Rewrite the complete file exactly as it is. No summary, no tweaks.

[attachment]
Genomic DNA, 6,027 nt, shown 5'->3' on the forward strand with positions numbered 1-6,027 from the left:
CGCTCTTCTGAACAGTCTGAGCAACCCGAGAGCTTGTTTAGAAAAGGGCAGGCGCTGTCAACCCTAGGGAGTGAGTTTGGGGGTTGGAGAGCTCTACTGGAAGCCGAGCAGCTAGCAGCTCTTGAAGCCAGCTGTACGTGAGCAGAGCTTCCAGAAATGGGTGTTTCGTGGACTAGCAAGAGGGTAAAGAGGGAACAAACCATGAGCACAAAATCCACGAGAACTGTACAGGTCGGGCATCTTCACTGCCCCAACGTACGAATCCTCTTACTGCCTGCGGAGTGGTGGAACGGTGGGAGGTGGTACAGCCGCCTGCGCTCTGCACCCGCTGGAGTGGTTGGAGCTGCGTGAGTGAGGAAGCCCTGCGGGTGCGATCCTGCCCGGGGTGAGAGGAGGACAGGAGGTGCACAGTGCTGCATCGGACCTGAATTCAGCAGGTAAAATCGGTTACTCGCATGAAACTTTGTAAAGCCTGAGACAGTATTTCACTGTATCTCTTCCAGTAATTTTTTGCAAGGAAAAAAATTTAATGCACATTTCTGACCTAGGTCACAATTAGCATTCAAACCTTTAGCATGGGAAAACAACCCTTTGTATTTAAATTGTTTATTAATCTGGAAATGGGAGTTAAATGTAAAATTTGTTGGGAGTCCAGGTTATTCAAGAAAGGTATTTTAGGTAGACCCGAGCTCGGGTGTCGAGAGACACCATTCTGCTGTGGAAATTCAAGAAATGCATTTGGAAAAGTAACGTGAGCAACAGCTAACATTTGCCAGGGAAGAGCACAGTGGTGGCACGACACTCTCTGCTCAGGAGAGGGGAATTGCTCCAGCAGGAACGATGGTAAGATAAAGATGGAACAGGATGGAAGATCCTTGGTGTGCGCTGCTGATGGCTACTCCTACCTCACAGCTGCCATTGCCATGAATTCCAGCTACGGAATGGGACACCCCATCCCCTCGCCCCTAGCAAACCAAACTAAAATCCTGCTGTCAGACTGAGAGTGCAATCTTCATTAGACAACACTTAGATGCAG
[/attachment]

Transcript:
Genomic DNA, 6,027 nt, shown 5'->3' on the forward strand with positions numbered 1-6,027 from the left:
CGCTCTTCTGAACAGTCTGAGCAACCCGAGAGCTTGTTTAGAAAAGGGCAGGCGCTGTCAACCCTAGGGAGTGAGTTTGGGGGTTGGAGAGCTCTACTGGAAGCCGAGCAGCTAGCAGCTCTTGAAGCCAGCTGTACGTGAGCAGAGCTTCCAGAAATGGGTGTTTCGTGGACTAGCAAGAGGGTAAAGAGGGAACAAACCATGAGCACAAAATCCACGAGAACTGTACAGGTCGGGCATCTTCACTGCCCCAACGTACGAATCCTCTTACTGCCTGCGGAGTGGTGGAACGGTGGGAGGTGGTACAGCCGCCTGCGCTCTGCACCCGCTGGAGTGGTTGGAGCTGCGTGAGTGAGGAAGCCCTGCGGGTGCGATCCTGCCCGGGGTGAGAGGAGGACAGGAGGTGCACAGTGCTGCATCGGACCTGAATTCAGCAGGTAAAATCGGTTACTCGCATGAAACTTTGTAAAGCCTGAGACAGTATTTCACTGTATCTCTTCCAGTAATTTTTTGCAAGGAAAAAAATTTAATGCACATTTCTGACCTAGGTCACAATTAGCATTCAAACCTTTAGCATGGGAAAACAACCCTTTGTATTTAAATTGTTTATTAATCTGGAAATGGGAGTTAAATGTAAAATTTGTTGGGAGTCCAGGTTATTCAAGAAAGGTATTTTAGGTAGACCCGAGCTCGGGTGTCGAGAGACACCATTCTGCTGTGGAAATTCAAGAAATGCATTTGGAAAAGTAACGTGAGCAACAGCTAACATTTGCCAGGGAAGAGCACAGTGGTGGCACGACACTCTCTGCTCAGGAGAGGGGAATTGCTCCAGCAGGAACGATGGTAAGATAAAGATGGAACAGGATGGAAGATCCTTGGTGTGCGCTGCTGATGGCTACTCCTACCTCACAGCTGCCATTGCCATGAATTCCAGCTACGGAATGGGACACCCCATCCCCTCGCCCCTAGCAAACCAAACTAAAATCCTGCTGTCAGACTGAGAGTGCAATCTTCATTAGACAACACTTAGATGCAG